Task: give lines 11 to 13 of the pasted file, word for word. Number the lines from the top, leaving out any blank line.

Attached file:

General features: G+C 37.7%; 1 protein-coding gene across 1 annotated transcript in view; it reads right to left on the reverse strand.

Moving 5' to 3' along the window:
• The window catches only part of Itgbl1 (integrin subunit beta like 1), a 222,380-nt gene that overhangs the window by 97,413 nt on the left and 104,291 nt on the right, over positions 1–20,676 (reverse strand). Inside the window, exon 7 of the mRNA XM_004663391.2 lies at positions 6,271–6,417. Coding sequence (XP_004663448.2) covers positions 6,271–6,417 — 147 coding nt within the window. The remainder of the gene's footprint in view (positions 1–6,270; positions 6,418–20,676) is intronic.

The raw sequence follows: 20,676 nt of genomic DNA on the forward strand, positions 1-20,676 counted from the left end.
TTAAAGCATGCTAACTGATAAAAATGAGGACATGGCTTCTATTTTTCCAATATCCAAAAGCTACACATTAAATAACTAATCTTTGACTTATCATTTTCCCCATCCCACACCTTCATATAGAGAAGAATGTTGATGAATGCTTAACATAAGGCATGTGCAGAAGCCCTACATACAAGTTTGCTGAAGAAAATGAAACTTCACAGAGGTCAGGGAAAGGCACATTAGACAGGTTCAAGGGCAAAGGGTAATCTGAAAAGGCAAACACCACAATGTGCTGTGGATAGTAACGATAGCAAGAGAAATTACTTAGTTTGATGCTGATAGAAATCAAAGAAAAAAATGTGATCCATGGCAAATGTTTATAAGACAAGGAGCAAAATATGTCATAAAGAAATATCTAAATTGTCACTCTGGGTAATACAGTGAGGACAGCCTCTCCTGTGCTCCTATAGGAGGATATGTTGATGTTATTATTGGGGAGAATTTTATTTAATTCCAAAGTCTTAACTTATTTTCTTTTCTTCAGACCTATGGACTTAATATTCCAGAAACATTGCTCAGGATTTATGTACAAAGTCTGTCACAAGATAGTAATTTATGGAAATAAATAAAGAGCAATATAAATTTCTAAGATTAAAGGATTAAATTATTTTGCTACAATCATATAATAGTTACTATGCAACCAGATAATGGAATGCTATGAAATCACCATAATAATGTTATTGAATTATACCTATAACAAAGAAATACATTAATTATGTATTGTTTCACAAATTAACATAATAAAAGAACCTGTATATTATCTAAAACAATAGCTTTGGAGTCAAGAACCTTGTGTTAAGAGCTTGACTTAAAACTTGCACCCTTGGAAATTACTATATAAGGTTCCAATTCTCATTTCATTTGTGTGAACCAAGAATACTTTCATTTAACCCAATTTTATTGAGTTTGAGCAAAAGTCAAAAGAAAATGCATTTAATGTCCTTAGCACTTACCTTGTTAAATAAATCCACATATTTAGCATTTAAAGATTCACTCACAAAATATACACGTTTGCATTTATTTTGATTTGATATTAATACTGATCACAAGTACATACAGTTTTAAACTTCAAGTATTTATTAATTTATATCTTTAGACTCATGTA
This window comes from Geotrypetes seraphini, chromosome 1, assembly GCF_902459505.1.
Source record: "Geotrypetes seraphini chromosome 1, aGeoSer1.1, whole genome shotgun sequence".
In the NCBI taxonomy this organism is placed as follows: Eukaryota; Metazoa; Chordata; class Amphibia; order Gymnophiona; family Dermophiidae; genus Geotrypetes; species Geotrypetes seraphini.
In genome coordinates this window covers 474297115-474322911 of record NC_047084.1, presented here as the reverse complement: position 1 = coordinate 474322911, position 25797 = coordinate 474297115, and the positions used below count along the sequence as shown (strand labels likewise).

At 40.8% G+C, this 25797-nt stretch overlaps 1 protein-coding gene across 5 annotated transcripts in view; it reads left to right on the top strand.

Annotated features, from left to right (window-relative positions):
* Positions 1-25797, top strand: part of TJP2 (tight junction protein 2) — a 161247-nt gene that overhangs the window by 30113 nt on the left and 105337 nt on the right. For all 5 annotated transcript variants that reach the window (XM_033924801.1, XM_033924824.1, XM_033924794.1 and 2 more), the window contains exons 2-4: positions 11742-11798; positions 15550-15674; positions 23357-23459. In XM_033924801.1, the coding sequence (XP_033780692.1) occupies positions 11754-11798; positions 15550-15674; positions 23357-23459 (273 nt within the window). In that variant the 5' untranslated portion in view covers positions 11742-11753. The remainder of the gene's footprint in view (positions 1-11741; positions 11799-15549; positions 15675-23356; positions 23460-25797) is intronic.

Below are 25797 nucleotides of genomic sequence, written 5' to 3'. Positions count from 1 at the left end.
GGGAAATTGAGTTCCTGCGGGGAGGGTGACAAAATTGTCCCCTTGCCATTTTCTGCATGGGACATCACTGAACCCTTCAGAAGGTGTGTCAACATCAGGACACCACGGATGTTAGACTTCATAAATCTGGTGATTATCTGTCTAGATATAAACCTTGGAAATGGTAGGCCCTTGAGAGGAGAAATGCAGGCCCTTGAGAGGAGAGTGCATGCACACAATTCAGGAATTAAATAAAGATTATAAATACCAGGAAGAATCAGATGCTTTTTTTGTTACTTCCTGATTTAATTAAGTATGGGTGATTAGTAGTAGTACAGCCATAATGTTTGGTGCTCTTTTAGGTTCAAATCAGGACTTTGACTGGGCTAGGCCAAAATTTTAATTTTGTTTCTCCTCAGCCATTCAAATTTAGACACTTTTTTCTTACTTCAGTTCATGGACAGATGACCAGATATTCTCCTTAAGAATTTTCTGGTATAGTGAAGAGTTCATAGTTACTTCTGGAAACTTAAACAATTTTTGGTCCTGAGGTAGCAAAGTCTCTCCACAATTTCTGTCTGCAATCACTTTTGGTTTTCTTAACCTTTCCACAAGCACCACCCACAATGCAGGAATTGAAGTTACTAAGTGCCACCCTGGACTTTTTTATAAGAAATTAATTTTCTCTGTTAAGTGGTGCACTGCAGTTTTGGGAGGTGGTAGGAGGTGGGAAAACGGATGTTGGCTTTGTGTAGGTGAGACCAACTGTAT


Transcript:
Annotated features, from left to right (window-relative positions):
* Positions 1-25797, top strand: part of TJP2 (tight junction protein 2) — a 161247-nt gene that overhangs the window by 30113 nt on the left and 105337 nt on the right. For all 5 annotated transcript variants that reach the window (XM_033924801.1, XM_033924824.1, XM_033924794.1 and 2 more), the window contains exons 2-4: positions 11742-11798; positions 15550-15674; positions 23357-23459. In XM_033924801.1, the coding sequence (XP_033780692.1) occupies positions 11754-11798; positions 15550-15674; positions 23357-23459 (273 nt within the window). In that variant the 5' untranslated portion in view covers positions 11742-11753. The remainder of the gene's footprint in view (positions 1-11741; positions 11799-15549; positions 15675-23356; positions 23460-25797) is intronic.

Below are 25797 nucleotides of genomic sequence, written 5' to 3'. Positions count from 1 at the left end.